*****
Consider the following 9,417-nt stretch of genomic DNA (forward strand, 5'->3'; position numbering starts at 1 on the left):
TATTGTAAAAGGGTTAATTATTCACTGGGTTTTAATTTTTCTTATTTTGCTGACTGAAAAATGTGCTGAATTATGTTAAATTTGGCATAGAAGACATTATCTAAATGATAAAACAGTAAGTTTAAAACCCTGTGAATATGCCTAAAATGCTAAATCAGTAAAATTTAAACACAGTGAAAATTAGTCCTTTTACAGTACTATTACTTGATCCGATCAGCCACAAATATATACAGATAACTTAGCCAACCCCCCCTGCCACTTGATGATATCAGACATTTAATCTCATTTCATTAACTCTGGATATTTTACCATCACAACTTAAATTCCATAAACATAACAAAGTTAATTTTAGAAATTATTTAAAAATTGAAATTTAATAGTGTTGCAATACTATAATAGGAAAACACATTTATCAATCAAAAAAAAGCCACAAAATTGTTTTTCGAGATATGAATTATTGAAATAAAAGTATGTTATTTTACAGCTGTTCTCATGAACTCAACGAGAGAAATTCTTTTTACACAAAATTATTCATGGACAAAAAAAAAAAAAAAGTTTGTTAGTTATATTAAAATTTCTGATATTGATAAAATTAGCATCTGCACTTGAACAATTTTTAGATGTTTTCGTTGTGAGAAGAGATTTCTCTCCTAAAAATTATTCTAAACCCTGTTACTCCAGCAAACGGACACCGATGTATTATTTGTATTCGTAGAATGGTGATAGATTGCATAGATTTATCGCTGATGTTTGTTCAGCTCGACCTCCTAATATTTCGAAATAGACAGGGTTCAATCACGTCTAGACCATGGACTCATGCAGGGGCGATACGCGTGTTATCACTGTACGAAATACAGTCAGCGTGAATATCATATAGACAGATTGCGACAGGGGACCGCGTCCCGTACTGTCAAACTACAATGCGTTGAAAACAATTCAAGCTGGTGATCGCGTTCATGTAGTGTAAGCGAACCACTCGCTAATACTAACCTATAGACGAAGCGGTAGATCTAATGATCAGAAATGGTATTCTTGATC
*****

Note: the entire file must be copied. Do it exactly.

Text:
Consider the following 9,417-nt stretch of genomic DNA (forward strand, 5'->3'; position numbering starts at 1 on the left):
TATTGTAAAAGGGTTAATTATTCACTGGGTTTTAATTTTTCTTATTTTGCTGACTGAAAAATGTGCTGAATTATGTTAAATTTGGCATAGAAGACATTATCTAAATGATAAAACAGTAAGTTTAAAACCCTGTGAATATGCCTAAAATGCTAAATCAGTAAAATTTAAACACAGTGAAAATTAGTCCTTTTACAGTACTATTACTTGATCCGATCAGCCACAAATATATACAGATAACTTAGCCAACCCCCCCTGCCACTTGATGATATCAGACATTTAATCTCATTTCATTAACTCTGGATATTTTACCATCACAACTTAAATTCCATAAACATAACAAAGTTAATTTTAGAAATTATTTAAAAATTGAAATTTAATAGTGTTGCAATACTATAATAGGAAAACACATTTATCAATCAAAAAAAAGCCACAAAATTGTTTTTCGAGATATGAATTATTGAAATAAAAGTATGTTATTTTACAGCTGTTCTCATGAACTCAACGAGAGAAATTCTTTTTACACAAAATTATTCATGGACAAAAAAAAAAAAAAAGTTTGTTAGTTATATTAAAATTTCTGATATTGATAAAATTAGCATCTGCACTTGAACAATTTTTAGATGTTTTCGTTGTGAGAAGAGATTTCTCTCCTAAAAATTATTCTAAACCCTGTTACTCCAGCAAACGGACACCGATGTATTATTTGTATTCGTAGAATGGTGATAGATTGCATAGATTTATCGCTGATGTTTGTTCAGCTCGACCTCCTAATATTTCGAAATAGACAGGGTTCAATCACGTCTAGACCATGGACTCATGCAGGGGCGATACGCGTGTTATCACTGTACGAAATACAGTCAGCGTGAATATCATATAGACAGATTGCGACAGGGGACCGCGTCCCGTACTGTCAAACTACAATGCGTTGAAAACAATTCAAGCTGGTGATCGCGTTCATGTAGTGTAAGCGAACCACTCGCTAATACTAACCTATAGACGAAGCGGTAGATCTAATGATCAGAAATGGTATTCTTGATC